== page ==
Glyphosate, or N-(phosphonomethyl)glycine, is a widely used broad-spectrum, nonselective herbicide that has been in use since 1974. Glyphosate effectively suppresses the growth of many species of trees, grasses, and weeds. It acts by interfering with the synthesis of the aromatic amino acids phenylalanine, tyrosine, and tryptophan, through the inhibition of the enzyme 5-enolpyruvylshikimate-3-phosphate synthase (EPSPS). Importantly, EPSPS is not present in mammals, which obtain their essential aromatic amino acids from the diet.
Glyphosate is currently marketed under numerous trade names by more than 50 companies in several hundreds of crop protection products around the world. More than 160 countries have approved uses of glyphosate-based herbicide products.Glyphosate has now become the most heavily-used agricultural chemical in the history of the world, and its safety profile, including the potential carcinogenicity, has been heavily discussed by scientists, public media and regulatory authorities worldwide for the last several years. Given its widespread use, the key question is: could Glyphosate be toxic for humans?
In 2015, the International Agency for Research on Cancer (IARC), a research arm of the WHO, classified Glyphosate as “probably carcinogenic to humans”. It was categorized as ‘2A’, due to sufficient evidence of carcinogenicity in animals and strong evidence for two carcinogenic mechanisms but limited evidence of carcinogenicity in humans.
In contrast, the European Food Safety Authority (EFSA) concluded, based on the Renewal Assessment Report (RAR) for glyphosate that was prepared by the German Federal Institute for Risk Assessment (BfR), that ‘Glyphosate is unlikely to pose a carcinogenic hazard to humans and the evidence does not support classification with regard to its carcinogenic potential’.
Why do the IARC and the EFSA disagree?
To understand this discrepancy, it is important to note that the IARC carried out a hazard assessment, which evaluates whether a substance might pose a danger. The EFSA, on the other hand, conducted a risk assessment, evaluating whether Glyphosate actually poses risks when used appropriately. The differences between these two approaches can be explained by the following example:
Under real-world conditions, eating a normal amount of bacon (and other processed meats) raise the risk of colorectal cancer by an amount way too small to consider. However, as bacon does appear to be raising cancer by a tiny, but reproducible and measurable amount, it is currently classified in IARC’s category ‘1’ (‘carcinogenic to humans’). Therefore, the analysis done by the IARC boils down to the question ‘Is there any possible way, under any conditions at all, that Glyphosate could be a carcinogen?’ while the EFSA tries to answer the question ‘Is Glyphosate actually causing cancer in people?’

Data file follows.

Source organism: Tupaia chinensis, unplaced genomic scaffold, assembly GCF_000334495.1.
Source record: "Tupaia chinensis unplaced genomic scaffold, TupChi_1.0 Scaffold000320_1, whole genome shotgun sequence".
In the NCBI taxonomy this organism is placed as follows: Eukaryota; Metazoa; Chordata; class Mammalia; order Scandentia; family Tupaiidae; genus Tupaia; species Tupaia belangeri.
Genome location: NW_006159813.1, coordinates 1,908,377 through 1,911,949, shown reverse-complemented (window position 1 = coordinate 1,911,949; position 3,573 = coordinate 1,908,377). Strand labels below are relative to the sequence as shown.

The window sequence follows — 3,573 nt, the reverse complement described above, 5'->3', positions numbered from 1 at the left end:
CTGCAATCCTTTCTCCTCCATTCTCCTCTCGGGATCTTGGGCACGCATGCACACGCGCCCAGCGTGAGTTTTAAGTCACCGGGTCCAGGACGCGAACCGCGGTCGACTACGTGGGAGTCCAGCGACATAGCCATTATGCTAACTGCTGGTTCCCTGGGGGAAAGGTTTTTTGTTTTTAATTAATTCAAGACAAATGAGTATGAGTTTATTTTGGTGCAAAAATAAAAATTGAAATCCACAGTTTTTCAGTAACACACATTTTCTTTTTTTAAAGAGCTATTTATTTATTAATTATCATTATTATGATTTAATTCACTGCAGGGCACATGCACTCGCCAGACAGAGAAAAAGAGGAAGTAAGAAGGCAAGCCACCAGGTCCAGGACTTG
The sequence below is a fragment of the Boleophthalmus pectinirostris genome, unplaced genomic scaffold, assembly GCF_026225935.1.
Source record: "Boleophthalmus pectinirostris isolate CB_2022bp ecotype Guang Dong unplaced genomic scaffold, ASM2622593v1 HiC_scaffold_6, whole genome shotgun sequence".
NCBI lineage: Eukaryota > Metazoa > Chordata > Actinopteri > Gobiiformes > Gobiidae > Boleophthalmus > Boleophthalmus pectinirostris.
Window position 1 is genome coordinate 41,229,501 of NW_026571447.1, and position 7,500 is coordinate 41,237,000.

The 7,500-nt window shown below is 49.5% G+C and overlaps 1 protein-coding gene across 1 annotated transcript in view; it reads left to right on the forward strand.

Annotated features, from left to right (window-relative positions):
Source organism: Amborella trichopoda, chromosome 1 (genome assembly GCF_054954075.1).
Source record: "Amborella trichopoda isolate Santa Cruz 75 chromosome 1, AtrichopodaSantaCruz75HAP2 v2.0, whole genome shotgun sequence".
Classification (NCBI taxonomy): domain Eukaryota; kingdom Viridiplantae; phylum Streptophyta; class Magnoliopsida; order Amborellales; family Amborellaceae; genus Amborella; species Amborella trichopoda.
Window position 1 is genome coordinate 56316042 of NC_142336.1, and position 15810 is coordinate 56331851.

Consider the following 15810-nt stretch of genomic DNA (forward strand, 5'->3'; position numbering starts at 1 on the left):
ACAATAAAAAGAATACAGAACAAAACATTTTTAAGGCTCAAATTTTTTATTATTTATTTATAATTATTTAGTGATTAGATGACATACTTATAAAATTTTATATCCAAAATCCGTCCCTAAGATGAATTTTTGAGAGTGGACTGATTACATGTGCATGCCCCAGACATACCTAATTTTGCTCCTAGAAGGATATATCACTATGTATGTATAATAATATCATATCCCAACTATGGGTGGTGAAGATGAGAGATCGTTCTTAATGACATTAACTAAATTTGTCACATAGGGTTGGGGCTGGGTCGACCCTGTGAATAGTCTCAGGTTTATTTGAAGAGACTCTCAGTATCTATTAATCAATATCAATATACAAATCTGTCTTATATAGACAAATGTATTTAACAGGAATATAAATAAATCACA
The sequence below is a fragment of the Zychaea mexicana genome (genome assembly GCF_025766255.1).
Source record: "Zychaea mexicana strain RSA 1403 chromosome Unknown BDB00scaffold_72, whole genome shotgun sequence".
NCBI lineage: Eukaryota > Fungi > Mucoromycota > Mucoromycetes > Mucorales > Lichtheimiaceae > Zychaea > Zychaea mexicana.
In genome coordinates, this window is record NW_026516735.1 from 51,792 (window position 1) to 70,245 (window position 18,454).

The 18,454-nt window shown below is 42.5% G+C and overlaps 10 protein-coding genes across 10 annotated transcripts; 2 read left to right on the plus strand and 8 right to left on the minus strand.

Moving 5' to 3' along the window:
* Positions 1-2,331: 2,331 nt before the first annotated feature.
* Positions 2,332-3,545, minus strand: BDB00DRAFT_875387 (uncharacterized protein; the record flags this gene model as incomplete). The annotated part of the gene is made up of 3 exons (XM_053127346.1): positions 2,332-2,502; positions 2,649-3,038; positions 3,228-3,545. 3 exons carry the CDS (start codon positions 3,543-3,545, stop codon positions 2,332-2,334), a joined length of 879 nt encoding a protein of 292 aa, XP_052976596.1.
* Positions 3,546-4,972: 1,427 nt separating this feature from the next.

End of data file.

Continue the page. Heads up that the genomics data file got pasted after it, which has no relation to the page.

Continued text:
However, these differences are not clearly communicated and people are left confused by these contradicting reports. To aggravate the situation, both parties accuse each other of using inscrutable and misleading (statistical) methods:
- IARC scientists have strongly criticized the report carried out by EFSA: ‘In the EFSA report, almost no weight is given to studies from the published literature and there is an over-reliance on non-publicly available industry-provided studies using a limited set of assays that define the minimum data necessary for the marketing of a pesticide. Many of the elements of transparency do not exist for the EFSA report. For example, citations for almost all references, even those from the open scientific literature, have been redacted. The ability to objectively evaluate the findings of a scientific report requires a complete list of cited supporting evidence. As another example, there are no authors or contributors listed for either document, a requirement for publication in virtually all scientific journals where financial support, conflicts of interest and affiliations of authors are fully disclosed.’
- At the same time, the EFSA committee stated that ‘IARC’s methods are poorly understood and IARC’s conclusion is the result of the exclusion of key data from the IARC review process (animal bioassay and genotoxicity) or differences in the interpretation of the data that was assessed particularly in regard to the animal bioassay results.’
Owing to the potential public health impact of glyphosate, which is an extensively used pesticide, it is essential that all scientific evidence relating to its possible carcinogenicity is publicly accessible and reviewed transparently in accordance with established scientific criteria.